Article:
I can certainly begin to discern a qualitative difference in the style of Police court reporting over the course of the nineteenth century. The later reports (those from the 1890s in particular) are more ‘serious’ or less inclined to find amusement in the day-to-day happenings at the courts. The very early ones are quite short and factual, more akin to the reporting of crime in the previous century. But the ones around mid century (from the 1840s to the 1860s) show, I think, a desire to entertain. This would fit with the rise of ‘new journalism’ and the beginning of the ‘modern’ newspaper industry in this country.
Several of the cases reported by The Morning Post on Monday 9 August 1841 have journalistic flourishes: descriptive remarks which are often absent from reports at the end of the century. They also seem partly aimed at provoking an emotional reaction in the reader – of horror, or sadness, shock, or sympathy. Whilst the language is old fashioned the approach seems very ‘modern’. It might, perhaps, reflect the influence of Charles Dickens, whose stories were popular at the time.
The Morning Post regaled its readers with the antics of a group of juvenile thieves who used even younger children to sneak into properties and secrete valuables in bags, which they then carried out to the waiting gang. The idea being that these kids were too young to prosecute, and perhaps so small as be undetected or unsuspected. One other lad (‘a little fellow’ as the paper described him) stole a pair of gloves and slammed a door in the face of his pursuers. When caught he boldly denied the theft saying ‘he never wore such things’ so why would he steal them? He may have got away with this attempted theft (the gloves were found discarded nearby) but two years later George (aged 17) was tried at the Old Bailey for stealing cloth and sent to prison.
Over at Union Hall Police court, south of the river, James Lewis appeared in court alongside his wife Harriet, both of them charged with stealing (James from his employer, a linen draper in Walworth) and Harriet from a local pawnbroker.
The reporter was fascinated by Harriet and gave his readers a pen portrait of her:
‘The female prisoner, who was dressed in the first style, with satin gown and rich velvet shawl, cut a very curious figure in the dock, when seated amongst a motely group of persons, consisting of low prostitutes and ragged mendicants’.
So we learn, incidentally, that in the early 1840s the prisoners mostly sat together at Union Hall, and weren’t brought up one by one from the cells to be dealt with.
Harriet clearly loved clothes but perhaps her husband’s salary wasn’t sufficient for her to indulge her passion, so she helped herself at the pawnbroker’s expense while he was fetching a waistcoat she had asked him about. Mr Cottingham committed for trial by jury at the Surrey assizes. During the trial she ‘appeared dreadfully excited, and wept bitterly’ as the details of the case were described. She protested her innocence and seems to have convinced the jury that it was all a mistake, she never intended to steal anything and they let her off.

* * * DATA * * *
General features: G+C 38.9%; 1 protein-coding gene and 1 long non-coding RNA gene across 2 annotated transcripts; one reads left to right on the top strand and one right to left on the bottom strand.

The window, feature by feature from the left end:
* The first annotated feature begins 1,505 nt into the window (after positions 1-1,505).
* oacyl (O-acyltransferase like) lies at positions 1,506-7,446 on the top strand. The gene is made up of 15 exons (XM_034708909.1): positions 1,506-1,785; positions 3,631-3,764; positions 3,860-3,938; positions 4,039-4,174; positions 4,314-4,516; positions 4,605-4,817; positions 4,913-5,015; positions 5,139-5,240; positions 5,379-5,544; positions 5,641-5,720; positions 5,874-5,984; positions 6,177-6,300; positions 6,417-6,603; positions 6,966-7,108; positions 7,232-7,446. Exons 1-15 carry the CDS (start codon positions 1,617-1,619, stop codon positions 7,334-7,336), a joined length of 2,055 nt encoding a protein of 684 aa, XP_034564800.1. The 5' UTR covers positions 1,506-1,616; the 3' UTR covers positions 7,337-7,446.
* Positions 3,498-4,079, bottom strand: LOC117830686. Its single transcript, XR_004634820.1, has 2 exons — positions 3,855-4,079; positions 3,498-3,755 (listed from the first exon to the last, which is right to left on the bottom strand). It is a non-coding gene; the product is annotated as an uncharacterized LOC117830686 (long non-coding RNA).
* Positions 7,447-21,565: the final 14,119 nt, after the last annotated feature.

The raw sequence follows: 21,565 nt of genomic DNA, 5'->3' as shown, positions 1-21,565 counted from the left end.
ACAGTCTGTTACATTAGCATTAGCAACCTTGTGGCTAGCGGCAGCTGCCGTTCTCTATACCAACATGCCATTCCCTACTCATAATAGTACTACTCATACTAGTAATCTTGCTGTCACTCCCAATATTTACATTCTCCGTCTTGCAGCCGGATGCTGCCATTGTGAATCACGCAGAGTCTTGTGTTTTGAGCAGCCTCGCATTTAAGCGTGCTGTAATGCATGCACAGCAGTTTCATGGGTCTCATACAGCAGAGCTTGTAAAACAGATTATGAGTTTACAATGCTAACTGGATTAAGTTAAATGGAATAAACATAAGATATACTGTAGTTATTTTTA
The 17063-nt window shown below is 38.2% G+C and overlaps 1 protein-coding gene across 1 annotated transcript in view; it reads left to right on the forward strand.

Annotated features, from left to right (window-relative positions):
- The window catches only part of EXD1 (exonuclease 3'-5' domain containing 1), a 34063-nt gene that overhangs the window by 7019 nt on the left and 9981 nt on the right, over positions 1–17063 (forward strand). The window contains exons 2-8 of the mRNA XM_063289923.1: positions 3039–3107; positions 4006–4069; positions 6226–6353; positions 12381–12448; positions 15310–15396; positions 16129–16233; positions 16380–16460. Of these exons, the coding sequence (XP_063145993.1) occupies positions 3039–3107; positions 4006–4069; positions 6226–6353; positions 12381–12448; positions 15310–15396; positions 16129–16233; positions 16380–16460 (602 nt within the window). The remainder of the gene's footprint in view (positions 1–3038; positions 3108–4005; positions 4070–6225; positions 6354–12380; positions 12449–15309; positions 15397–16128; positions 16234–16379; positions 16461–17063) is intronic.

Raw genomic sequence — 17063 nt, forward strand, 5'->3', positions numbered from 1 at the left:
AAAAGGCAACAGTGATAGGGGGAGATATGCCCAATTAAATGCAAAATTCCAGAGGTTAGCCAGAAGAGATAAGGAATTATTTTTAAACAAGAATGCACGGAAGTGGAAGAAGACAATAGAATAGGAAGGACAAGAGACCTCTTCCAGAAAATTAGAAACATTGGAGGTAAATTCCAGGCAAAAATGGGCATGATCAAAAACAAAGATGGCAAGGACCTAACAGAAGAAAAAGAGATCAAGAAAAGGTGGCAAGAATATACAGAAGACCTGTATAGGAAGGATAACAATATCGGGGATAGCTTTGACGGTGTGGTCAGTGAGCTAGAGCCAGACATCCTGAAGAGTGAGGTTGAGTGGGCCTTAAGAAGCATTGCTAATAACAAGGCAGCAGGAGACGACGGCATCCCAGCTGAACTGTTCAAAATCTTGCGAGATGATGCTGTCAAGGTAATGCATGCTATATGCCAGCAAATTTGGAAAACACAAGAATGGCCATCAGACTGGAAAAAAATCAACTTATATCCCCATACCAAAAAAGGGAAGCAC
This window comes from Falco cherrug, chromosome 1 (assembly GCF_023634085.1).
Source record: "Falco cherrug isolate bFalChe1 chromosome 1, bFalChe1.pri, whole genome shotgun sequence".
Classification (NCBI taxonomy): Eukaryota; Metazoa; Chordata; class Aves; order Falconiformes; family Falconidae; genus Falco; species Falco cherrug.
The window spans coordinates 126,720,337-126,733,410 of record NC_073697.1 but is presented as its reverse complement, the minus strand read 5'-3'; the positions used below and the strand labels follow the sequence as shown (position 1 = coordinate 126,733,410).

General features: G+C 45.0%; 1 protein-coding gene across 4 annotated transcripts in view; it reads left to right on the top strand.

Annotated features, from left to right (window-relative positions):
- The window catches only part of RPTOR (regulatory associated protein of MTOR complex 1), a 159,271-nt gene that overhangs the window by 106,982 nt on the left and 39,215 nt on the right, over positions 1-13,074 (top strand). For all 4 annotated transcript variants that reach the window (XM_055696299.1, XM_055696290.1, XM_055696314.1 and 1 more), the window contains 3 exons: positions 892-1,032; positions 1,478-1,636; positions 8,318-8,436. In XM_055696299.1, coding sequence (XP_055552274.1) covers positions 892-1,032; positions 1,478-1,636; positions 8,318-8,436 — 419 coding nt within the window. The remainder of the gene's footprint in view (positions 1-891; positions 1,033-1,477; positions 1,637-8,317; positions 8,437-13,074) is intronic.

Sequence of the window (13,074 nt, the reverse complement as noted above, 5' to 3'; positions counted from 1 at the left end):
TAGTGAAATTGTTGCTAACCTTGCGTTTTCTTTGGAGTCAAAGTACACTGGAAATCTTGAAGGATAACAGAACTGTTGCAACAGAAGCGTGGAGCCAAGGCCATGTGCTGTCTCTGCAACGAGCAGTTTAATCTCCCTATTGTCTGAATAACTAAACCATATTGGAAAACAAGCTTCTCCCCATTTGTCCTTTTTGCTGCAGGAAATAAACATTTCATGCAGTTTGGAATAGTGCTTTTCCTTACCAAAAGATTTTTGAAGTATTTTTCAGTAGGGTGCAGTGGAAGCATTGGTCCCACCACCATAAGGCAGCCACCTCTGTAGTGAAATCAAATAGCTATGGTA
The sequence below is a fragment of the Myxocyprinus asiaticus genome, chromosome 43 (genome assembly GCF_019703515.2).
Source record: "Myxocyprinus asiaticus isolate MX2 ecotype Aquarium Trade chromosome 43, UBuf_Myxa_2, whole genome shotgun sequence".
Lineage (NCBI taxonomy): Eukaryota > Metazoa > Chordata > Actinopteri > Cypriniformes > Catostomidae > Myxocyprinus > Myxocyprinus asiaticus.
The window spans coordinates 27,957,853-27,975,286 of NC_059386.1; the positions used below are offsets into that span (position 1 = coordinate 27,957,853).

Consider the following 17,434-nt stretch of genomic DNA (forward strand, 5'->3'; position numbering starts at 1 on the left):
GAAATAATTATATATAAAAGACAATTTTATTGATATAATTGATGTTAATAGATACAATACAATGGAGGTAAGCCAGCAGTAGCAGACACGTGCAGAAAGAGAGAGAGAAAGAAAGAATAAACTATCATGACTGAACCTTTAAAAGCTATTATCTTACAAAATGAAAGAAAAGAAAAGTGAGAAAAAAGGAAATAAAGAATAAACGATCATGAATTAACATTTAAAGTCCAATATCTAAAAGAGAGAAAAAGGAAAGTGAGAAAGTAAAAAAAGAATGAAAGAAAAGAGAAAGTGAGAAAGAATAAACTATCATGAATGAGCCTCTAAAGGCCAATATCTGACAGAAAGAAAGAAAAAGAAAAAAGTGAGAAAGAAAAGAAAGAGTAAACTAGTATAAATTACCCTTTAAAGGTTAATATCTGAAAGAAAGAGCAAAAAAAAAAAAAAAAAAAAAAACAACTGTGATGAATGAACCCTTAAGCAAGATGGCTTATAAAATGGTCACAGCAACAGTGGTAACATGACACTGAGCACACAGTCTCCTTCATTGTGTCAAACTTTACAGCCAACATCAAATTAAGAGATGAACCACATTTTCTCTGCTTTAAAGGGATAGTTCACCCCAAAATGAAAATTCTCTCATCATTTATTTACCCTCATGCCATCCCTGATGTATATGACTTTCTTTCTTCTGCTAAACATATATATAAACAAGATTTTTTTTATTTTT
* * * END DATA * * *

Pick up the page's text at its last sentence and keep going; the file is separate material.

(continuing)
As for James, her husband, he had apparently being suspected of stealing from William Wharton’s linen drapery for some time. When his lodgings were searched a great deal of stolen property was discovered, including many shawls. The court heard that James Lewis was paid £40 a year plus board and lodging so the shopman must have come across as an ungrateful thief to the readers of The Morning Post.
I doubt he endeared himself either by then telling the court that he would happily give the names of other employees at Mr Wharton’s who had also been pilfering from him. He said he did it ‘make what reparation he could’ to his master but he probably came across as a sneak to the reading public, and one who was trying to wriggle out of a situation he got himself into because of his greed and that of his wife.
Mr Cottingham issued summonses for the men he named and remanded Lewis is custody to appear with them when they were found. What happened to him I’ve not been able to discover, as he disappears from the records. At the very least I imagine he lost his position and that, along with his wife’s brush with the law, must have undermined their relatively happy existence. For the readers of the The Morning Post then this served as a cautionary tale and a peek into the lives to others, people unlike but then again, just like, them. Which is often why we like to read the ‘crime news’ after all.
[from The Morning Post , Monday, August 09, 1841]